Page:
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A culture of openness: dissolving the need to be “invariably invulnerable”

A career in law enforcement is undoubtedly highly stressful with an elevated risk of experiencing life-threatening situations, traumatic incidents involving violence, fatal accidents and other death scenes.

November 15, 2018  By Isabelle Sauve

As such, should we draw a parallel between this highly stressful work environment and the recent tragic, self-inflicted deaths of a number of Canadian police officers (five in one month in Ontario alone, according to the Police Association of Ontario)? What are the contributing factors to suicide in our police forces? More importantly, how can the number of these tragic occurrences be reduced?

Several research studies from the early ‘60s in the U.S. were adopted by other countries (including Canada) and supported the notion that the rate of suicide was higher with police compared to the general public. It was therefore logical to assume that the stress encountered by police was a trigger to suicide.

Conversely, new research has highlighted this difference between police and the general population actually fades due to the particular demographic characteristics of police forces. Indeed, the majority of officers are male (around 80 per cent) and in their early 20s to late 40s. This is the population in general with the highest risk of suicide.

Unfortunately, the data related to first responder suicide is not widely available in Canada in order to draw similar conclusions. Much of the data is actually gathered anecdotally, we have discovered, and not independently validated.


Whether or not the rates are equal or higher than the general public; it is interesting to consider how police officers who undertake a thorough selection process designed to identify the most psychologically and mentally fit for duty, who have access to well-paying and meaningful work with numerous benefits, are still in distress — given these are characteristics usually related to low suicide rates.

Based on this, one should ask what is contributing to suicide within Canadian police agencies? The factor most likely to be suggested is the strong negative effect of trauma encountered while on duty, which has the potential to lead to a diagnosis of post-traumatic stress disorder (PTSD).

Without minimizing PTSD as a cause of suicide, more recent research highlights law enforcement officers can also be highly affected by repeatedly facing unhealthy tasks. These practices slowly erode mental and emotional health and include (but certainly are not limited to):

•    undertaking work for which officers are not adequately trained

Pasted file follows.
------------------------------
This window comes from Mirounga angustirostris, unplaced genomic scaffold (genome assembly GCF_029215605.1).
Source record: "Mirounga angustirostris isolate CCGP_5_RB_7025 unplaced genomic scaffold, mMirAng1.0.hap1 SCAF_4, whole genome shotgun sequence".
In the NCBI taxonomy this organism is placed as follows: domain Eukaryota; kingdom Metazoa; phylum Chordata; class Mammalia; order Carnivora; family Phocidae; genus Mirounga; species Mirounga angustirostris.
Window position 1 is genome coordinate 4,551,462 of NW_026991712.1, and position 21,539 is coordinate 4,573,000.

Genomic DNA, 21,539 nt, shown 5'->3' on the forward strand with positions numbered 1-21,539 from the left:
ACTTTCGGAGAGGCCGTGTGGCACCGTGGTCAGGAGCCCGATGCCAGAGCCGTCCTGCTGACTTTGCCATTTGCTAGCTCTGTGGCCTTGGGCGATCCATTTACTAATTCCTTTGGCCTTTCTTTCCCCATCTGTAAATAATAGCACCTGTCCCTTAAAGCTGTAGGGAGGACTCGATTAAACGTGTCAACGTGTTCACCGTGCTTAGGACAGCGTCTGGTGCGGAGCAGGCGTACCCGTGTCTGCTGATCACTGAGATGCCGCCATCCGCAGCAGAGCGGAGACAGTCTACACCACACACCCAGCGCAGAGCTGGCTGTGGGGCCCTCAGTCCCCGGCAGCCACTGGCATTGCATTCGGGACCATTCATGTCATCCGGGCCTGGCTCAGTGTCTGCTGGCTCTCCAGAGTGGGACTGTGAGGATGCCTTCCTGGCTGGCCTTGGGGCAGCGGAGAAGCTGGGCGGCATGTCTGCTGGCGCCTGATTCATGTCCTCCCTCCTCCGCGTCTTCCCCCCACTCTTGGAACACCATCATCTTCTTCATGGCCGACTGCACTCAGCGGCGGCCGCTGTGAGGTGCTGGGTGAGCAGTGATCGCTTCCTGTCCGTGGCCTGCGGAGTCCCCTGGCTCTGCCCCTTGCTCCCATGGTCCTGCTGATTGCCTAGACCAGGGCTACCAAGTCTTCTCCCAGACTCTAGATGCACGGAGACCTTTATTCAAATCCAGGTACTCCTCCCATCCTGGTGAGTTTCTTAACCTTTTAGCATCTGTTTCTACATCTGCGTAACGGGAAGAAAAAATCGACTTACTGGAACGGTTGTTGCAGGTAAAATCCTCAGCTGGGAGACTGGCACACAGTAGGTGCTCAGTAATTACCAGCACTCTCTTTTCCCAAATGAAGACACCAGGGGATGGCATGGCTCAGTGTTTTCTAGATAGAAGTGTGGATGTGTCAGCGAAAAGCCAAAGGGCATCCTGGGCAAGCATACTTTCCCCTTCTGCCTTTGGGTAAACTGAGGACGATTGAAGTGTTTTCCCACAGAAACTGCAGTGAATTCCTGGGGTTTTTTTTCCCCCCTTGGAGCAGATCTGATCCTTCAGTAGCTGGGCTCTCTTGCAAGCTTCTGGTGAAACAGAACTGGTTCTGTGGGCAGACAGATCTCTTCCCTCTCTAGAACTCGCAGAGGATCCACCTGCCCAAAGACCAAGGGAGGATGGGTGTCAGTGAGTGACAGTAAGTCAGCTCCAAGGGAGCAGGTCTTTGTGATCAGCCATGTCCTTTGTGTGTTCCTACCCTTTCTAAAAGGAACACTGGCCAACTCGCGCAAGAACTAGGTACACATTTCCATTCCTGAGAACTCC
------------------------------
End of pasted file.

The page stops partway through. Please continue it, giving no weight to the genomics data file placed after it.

•    shift work
•    bureaucratic management styles
•    insensitivity to personal distress
•    inappropriate, arbitrary and unfair management ruling
•    lack of consultation with personnel
•    increased workload due to low workforce
•    erratic work hours
•    repetitive tasks
•    lack of long-term planning, resulting in shifting priorities

Furthermore, the culture of policing in general discourages admission of distress and emphasizes what many sociology experts describe as “macho problem-solving,” which includes a need to be “invariably invulnerable.” Consequently, law enforcement officers will fear admitting to personal anguish as it may destroy their reputation and potentially their career.

However, in light of increased understanding through recent studies surrounding mental health and suicide, it is critical to abolish a culture where individuals remain silent on these matters out of fear of negative repercussions. The unrelenting grind of stressors and exposure to abnormal situations can wear away at even the toughest officers. It can be likened to getting thousands of paper cuts, each delivered one by one, some stinging more than others. The accumulation of repeated and seemingly smaller stressors can be as devastating as exposure to larger scale or more obvious traumatic events, especially when they are combined. Everyone is unique in terms of triggers, response, perception and tolerance threshold.

European studies highlight the quality of treatment received by distressed or traumatized individuals from an organization “strongly mediates the impact of trauma and the likelihood of suicide. In essence, negative treatment of a traumatised individual by an organization compounds the effects of trauma – making suicide more likely.”

Assuming there is a link between all the above factors — recurring trauma experienced, repeated lower-level stress, and the way in which distressed officers are handled by organizations — they all must be acknowledged and addressed with the implementation of appropriate mitigation strategies.

Despite efforts by police services to implement responsive wellness strategies and assistance programs with access to health professionals, the effort largely focuses on major trauma and PTSD. It is crucial to apply more holistic and aligned strategies that account for shortcomings.

As such, our Canadian police forces must have a plan to educate its personnel and treat it as its most valuable asset. Managers must be appropriately trained to respond adequately to distressed colleagues, encouraging a culture of openness about mental health issues and removing unhealthy stigmas.

Isabelle Sauve is a 11-year OPP veteran currently with the Emergency Response Team (ERT) at the Almaguin Highlands Detachment in Burks Falls, about 300 km north of Toronto. She can be contacted at:

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